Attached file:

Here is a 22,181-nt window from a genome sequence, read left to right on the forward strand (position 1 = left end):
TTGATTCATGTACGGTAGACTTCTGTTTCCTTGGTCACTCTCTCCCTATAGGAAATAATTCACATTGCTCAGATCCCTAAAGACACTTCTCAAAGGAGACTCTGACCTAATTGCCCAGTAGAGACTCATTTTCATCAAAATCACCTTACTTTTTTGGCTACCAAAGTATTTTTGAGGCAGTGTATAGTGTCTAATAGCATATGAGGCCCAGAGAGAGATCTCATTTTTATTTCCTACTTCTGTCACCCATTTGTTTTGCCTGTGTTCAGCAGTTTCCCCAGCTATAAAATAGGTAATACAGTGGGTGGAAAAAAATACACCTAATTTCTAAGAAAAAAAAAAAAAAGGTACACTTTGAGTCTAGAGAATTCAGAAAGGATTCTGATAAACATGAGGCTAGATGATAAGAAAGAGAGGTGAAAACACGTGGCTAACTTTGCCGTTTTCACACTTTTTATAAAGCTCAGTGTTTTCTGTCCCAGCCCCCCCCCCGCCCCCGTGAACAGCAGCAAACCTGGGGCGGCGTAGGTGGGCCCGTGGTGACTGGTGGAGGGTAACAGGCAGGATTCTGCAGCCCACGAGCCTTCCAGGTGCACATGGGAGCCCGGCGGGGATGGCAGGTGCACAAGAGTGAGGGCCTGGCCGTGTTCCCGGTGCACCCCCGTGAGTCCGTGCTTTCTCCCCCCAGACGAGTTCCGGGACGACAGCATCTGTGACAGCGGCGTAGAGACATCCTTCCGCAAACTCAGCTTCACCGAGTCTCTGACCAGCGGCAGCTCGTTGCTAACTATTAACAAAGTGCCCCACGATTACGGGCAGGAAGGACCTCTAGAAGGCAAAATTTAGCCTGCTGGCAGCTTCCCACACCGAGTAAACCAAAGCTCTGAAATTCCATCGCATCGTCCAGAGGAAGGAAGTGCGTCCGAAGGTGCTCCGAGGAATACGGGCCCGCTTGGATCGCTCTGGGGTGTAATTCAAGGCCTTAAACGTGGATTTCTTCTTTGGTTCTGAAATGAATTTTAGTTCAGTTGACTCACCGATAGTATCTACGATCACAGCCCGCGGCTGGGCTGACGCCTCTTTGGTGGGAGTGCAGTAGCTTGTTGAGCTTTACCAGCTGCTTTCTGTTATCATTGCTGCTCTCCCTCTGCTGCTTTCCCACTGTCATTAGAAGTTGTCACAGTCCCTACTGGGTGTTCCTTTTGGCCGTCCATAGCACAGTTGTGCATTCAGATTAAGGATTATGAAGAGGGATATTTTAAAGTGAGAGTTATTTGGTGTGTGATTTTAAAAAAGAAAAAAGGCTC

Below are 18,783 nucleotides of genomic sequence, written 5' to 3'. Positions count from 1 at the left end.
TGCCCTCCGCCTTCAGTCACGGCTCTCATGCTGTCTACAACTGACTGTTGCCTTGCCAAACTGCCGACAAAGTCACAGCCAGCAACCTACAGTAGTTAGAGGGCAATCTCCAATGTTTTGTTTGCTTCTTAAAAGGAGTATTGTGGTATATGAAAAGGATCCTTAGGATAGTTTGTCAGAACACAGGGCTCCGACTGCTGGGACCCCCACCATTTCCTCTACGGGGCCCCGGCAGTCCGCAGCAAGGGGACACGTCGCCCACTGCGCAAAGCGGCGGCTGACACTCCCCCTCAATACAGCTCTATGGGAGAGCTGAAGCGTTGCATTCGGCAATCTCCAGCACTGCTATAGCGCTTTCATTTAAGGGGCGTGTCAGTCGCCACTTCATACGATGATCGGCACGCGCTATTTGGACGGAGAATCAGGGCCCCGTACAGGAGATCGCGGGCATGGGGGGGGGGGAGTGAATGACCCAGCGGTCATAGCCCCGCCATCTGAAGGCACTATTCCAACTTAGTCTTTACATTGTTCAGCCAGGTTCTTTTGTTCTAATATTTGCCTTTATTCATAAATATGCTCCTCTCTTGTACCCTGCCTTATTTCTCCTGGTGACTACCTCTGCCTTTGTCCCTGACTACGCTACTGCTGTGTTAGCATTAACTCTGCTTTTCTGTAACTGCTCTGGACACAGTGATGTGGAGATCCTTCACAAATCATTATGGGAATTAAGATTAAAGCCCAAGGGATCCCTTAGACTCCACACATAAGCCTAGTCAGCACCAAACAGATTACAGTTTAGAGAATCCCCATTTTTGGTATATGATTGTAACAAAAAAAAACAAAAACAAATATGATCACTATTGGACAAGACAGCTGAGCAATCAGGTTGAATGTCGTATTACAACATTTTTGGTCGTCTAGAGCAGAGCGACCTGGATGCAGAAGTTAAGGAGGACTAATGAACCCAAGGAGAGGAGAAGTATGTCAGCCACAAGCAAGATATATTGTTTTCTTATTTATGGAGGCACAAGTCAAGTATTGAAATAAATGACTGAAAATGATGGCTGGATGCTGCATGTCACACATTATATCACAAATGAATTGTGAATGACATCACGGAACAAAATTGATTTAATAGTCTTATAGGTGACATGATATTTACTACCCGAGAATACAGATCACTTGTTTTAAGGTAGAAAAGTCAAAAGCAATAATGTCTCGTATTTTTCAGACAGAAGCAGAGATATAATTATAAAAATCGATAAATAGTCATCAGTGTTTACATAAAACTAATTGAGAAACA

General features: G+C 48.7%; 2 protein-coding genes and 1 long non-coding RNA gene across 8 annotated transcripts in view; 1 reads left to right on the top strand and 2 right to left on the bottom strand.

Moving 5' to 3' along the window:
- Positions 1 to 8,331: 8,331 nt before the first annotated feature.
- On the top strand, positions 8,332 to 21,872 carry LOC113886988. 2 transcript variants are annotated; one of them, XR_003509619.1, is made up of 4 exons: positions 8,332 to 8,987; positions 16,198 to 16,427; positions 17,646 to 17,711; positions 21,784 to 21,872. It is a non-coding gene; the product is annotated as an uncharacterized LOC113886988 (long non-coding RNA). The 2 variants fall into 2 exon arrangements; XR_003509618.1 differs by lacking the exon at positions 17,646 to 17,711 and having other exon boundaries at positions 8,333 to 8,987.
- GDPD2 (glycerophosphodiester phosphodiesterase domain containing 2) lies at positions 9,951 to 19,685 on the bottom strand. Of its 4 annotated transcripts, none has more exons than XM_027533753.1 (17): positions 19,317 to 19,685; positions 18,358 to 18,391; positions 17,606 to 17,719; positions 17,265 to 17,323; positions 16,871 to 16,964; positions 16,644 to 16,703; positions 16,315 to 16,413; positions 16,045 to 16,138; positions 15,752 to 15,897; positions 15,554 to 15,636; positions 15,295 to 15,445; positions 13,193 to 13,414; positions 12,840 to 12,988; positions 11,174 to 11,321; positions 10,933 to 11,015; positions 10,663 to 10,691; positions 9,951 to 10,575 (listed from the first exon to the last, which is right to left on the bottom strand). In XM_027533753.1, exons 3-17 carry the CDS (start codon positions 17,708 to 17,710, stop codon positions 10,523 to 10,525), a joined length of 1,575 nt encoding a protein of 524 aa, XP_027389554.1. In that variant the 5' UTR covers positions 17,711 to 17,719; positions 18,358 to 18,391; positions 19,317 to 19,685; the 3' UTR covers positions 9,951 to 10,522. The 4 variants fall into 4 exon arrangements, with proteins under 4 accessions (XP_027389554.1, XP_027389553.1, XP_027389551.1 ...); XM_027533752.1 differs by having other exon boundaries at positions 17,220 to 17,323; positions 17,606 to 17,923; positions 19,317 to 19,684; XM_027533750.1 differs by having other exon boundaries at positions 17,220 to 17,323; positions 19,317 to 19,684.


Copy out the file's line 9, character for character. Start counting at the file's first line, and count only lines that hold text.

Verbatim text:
- GDPD2 (glycerophosphodiester phosphodiesterase domain containing 2) lies at positions 9,951 to 19,685 on the bottom strand. Of its 4 annotated transcripts, none has more exons than XM_027533753.1 (17): positions 19,317 to 19,685; positions 18,358 to 18,391; positions 17,606 to 17,719; positions 17,265 to 17,323; positions 16,871 to 16,964; positions 16,644 to 16,703; positions 16,315 to 16,413; positions 16,045 to 16,138; positions 15,752 to 15,897; positions 15,554 to 15,636; positions 15,295 to 15,445; positions 13,193 to 13,414; positions 12,840 to 12,988; positions 11,174 to 11,321; positions 10,933 to 11,015; positions 10,663 to 10,691; positions 9,951 to 10,575 (listed from the first exon to the last, which is right to left on the bottom strand). In XM_027533753.1, exons 3-17 carry the CDS (start codon positions 17,708 to 17,710, stop codon positions 10,523 to 10,525), a joined length of 1,575 nt encoding a protein of 524 aa, XP_027389554.1. In that variant the 5' UTR covers positions 17,711 to 17,719; positions 18,358 to 18,391; positions 19,317 to 19,685; the 3' UTR covers positions 9,951 to 10,522. The 4 variants fall into 4 exon arrangements, with proteins under 4 accessions (XP_027389554.1, XP_027389553.1, XP_027389551.1 ...); XM_027533752.1 differs by having other exon boundaries at positions 17,220 to 17,323; positions 17,606 to 17,923; positions 19,317 to 19,684; XM_027533750.1 differs by having other exon boundaries at positions 17,220 to 17,323; positions 19,317 to 19,684.